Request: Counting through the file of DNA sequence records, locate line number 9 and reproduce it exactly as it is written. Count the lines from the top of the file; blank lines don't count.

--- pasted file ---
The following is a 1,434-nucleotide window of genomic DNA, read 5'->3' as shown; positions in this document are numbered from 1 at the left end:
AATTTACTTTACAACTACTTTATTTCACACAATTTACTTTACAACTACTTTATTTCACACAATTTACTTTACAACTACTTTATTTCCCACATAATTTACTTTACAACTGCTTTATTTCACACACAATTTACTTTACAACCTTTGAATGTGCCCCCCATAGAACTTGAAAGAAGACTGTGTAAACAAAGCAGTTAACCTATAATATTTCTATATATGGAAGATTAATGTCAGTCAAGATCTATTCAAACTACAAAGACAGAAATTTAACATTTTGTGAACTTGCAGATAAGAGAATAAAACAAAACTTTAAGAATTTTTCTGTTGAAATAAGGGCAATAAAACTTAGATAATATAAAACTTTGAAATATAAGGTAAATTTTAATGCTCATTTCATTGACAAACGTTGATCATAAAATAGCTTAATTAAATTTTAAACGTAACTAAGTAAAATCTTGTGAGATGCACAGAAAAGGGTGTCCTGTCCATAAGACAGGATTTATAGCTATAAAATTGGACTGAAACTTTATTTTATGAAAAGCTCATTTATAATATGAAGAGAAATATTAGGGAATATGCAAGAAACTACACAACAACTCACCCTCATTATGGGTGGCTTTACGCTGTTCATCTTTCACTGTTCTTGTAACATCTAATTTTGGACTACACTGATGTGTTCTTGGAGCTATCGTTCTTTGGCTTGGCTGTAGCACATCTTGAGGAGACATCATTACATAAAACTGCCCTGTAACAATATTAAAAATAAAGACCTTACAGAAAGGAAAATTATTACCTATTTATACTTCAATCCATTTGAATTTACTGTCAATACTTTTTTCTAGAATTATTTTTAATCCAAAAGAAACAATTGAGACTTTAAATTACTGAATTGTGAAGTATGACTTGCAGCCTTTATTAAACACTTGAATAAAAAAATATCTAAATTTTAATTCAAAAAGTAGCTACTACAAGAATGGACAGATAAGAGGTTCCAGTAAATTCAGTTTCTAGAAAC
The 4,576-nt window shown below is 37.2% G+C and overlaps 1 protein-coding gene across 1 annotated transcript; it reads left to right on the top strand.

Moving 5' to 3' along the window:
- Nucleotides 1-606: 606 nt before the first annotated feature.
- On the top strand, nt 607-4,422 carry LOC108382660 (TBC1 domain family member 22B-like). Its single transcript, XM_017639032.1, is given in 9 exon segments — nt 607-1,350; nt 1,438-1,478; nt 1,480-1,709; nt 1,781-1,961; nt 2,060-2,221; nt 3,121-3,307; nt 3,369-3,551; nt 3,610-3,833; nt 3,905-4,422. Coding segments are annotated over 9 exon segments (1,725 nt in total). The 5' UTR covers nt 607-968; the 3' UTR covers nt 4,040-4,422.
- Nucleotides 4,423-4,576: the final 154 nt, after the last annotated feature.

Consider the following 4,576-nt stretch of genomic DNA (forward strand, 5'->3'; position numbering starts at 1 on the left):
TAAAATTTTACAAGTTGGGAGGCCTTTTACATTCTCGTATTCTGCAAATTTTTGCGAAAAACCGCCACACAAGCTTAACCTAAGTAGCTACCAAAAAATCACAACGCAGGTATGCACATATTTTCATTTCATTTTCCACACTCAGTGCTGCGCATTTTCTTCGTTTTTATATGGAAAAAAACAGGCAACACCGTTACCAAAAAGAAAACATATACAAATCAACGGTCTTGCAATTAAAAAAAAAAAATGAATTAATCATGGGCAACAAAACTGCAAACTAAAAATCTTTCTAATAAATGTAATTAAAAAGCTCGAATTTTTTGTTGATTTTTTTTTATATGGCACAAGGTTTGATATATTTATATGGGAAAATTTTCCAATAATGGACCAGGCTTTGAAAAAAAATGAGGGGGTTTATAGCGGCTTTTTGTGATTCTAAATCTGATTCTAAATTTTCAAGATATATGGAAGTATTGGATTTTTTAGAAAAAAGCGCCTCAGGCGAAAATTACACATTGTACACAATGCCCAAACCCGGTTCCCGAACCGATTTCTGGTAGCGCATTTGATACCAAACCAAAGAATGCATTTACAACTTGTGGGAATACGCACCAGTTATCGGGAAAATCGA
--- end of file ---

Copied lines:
TAAAATTTTACAAGTTGGGAGGCCTTTTACATTCTCGTATTCTGCAAATTTTTGCGAAAAACCGCCACACAAGCTTAACCTAAGTAGCTACCAAAAAATCACAACGCAGGTATGCACATATTTTCATTTCATTTTCCACACTCAGTGCTGCGCATTTTCTTCGTTTTTATATGGAAAAAAACAGGCAACACCGTTACCAAAAAGAAAACATATACAAATCAACGGTCTTGCAATTAAAAAAAAAAAATGAATTAATCATGGGCAACAAAACTGCAAACTAAAAATCTTTCTAATAAATGTAATTAAAAAGCTCGAATTTTTTGTTGATTTTTTTTTATATGGCACAAGGTTTGATATATTTATATGGGAAAATTTTCCAATAATGGACCAGGCTTTGAAAAAAAATGAGGGGGTTTATAGCGGCTTTTTGTGATTCTAAATCTGATTCTAAATTTTCAAGATATATGGAAGTATTGGATTTTTTAGAAAAAAGCGCCTCAGGCGAAAATTACACATTGTACACAATGCCCAAACCCGGTTCCCGAACCGATTTCTGGTAGCGCATTTGATACCAAACCAAAGAATGCATTTACAACTTGTGGGAATACGCACCAGTTATCGGGAAAATCGA